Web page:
http://www.cellbikes.com.au/Cell-2013-B ... gory=12632
http://www.cellbikes.com.au/Cell-2013-S ... gory=12632
from what ive read fit is the most important so perhaps i should just pony up the extra $ for the swift over the blade? i couldn't tell much difference in the components other than the saddle being harder on the blade.
thanks! maybe i'll want to rotate it upwards a little more as i'll probably be spending most of my time in the hoods (initially)
the sales guy said i could install a shorter handlebar stem(?) (shorter running parallel to the top tube) so i wouldn't have to reach out as far but it would end up being an extra $60 or so.
I have a 2013 Falco Elite, with the Mavic Rim Upgrade.
It has been used for ~180k rides and daily commuting.
Definitely sufficient for either.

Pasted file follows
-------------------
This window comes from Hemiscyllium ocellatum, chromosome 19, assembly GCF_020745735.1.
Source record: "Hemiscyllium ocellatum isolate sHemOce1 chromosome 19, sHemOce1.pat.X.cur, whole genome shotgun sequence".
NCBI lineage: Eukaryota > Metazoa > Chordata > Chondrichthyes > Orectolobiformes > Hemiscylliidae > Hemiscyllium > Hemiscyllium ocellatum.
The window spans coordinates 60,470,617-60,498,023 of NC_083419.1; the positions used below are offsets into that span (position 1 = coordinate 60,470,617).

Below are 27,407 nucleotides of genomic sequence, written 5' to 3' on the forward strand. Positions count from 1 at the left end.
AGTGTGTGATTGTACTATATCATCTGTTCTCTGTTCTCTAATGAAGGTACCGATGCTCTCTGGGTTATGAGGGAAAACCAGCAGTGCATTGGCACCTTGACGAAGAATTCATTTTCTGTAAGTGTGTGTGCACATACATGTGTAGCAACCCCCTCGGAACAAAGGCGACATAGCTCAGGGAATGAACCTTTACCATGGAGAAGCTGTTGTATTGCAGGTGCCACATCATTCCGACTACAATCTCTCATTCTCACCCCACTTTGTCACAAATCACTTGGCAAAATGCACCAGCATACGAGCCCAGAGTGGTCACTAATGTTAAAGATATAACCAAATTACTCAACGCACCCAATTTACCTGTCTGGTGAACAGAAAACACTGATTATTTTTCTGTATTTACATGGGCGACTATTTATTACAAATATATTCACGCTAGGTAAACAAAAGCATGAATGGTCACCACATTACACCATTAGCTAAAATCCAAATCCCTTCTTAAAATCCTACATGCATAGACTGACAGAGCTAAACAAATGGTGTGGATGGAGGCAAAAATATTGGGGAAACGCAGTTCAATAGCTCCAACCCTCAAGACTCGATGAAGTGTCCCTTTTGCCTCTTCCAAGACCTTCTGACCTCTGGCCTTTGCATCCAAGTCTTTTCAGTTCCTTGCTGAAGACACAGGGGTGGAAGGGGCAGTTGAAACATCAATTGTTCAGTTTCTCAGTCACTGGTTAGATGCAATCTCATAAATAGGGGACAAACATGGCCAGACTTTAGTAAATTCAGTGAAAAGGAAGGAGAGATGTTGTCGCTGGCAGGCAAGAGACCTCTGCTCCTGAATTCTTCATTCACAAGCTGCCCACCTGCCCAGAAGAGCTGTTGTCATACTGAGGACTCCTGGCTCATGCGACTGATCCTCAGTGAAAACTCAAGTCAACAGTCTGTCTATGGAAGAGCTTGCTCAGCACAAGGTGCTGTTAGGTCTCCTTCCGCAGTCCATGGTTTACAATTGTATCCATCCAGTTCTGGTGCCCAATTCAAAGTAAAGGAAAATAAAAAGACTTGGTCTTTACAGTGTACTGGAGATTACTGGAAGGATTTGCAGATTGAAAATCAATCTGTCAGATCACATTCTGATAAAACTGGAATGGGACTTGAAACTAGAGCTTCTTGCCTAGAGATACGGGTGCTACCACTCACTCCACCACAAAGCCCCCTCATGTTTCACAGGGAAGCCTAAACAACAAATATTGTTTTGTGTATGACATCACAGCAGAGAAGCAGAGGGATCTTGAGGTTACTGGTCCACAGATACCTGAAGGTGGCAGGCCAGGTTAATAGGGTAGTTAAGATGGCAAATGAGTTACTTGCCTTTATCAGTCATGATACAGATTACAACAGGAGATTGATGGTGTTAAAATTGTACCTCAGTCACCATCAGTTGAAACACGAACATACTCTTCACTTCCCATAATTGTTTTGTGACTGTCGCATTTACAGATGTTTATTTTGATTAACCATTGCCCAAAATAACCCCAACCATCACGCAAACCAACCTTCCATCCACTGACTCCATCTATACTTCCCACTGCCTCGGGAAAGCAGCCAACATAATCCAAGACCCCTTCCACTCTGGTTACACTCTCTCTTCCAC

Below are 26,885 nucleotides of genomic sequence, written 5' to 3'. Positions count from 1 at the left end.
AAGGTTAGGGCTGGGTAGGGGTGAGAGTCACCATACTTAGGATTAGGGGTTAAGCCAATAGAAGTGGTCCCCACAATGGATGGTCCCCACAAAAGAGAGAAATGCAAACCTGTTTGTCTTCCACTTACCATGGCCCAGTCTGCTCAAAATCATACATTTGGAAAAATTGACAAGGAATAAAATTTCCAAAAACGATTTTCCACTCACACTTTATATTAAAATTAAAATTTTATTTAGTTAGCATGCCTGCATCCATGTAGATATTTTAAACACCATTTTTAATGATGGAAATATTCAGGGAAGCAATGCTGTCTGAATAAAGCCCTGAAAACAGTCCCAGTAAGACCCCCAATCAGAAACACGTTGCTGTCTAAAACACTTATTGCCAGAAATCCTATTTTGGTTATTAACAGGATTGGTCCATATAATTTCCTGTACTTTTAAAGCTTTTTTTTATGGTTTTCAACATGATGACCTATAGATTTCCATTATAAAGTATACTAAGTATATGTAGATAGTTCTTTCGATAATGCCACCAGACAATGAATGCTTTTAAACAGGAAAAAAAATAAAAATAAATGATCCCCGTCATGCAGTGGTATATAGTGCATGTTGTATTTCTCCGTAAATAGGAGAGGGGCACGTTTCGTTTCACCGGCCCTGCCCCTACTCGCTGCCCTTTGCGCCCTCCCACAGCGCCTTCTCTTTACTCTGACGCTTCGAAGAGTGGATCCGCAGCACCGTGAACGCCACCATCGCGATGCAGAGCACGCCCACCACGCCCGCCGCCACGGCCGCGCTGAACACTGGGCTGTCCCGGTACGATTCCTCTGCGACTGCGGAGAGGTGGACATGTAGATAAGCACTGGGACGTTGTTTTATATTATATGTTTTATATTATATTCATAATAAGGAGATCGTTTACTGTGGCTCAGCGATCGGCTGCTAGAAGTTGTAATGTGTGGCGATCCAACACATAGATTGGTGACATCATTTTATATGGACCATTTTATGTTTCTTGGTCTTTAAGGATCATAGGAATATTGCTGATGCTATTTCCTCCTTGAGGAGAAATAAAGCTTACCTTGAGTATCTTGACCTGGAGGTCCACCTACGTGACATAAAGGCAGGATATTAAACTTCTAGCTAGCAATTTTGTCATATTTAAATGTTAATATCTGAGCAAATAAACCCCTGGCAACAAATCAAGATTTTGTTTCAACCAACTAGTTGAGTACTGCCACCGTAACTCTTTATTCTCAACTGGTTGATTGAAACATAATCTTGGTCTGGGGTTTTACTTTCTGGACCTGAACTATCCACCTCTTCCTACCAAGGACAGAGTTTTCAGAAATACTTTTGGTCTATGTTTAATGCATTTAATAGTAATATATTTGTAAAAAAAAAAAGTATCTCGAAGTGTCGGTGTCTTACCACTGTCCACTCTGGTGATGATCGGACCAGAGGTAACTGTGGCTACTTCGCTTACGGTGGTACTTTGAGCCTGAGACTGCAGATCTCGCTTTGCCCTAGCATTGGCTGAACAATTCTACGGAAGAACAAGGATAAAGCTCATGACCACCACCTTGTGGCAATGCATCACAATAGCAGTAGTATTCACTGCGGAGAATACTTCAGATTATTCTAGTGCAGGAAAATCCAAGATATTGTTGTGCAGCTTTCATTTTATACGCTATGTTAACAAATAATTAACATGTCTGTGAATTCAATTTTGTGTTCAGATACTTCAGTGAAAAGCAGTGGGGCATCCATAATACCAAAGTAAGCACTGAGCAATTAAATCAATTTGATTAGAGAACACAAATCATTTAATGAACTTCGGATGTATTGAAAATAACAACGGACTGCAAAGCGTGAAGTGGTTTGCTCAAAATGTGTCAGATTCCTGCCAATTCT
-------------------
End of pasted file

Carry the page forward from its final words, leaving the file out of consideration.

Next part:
The after sale service from Reid has been beyond my expectations/ is free for 12 months with the bike.
I also have a 2012 Osprey, which is being set up for touring currently, but has been used for commuting and ~100km rides.
Again, performed perfectly.
I'll note that stems can be obtained cheaply from ebay (as low as ~$10) if you're patient.
I'll also note that the Falco Elite is more comparable to the other bikes (price wise) that you are comparing it to, as opposed to the Osprey Elite, which has an inferior groupset/ shifters etc. to the Elite.
I ended up ordering the Cell Swift and insisted that they take the time to fit me properly when I go in to pick it up.
I am a total noob when it comes to road bikes but I feel that the Cell bikes are a better package overall from the feel of the handlebar grips to the comfort of the saddle. To top it off, the Cell Swift looks awesome
Lurkin, do you have any tips on how to make a road bike more practical for commuting? My bike doesn't have mount points for installing a rear rack. Also I was considering getting fatter 28c tyres for comfort and stability.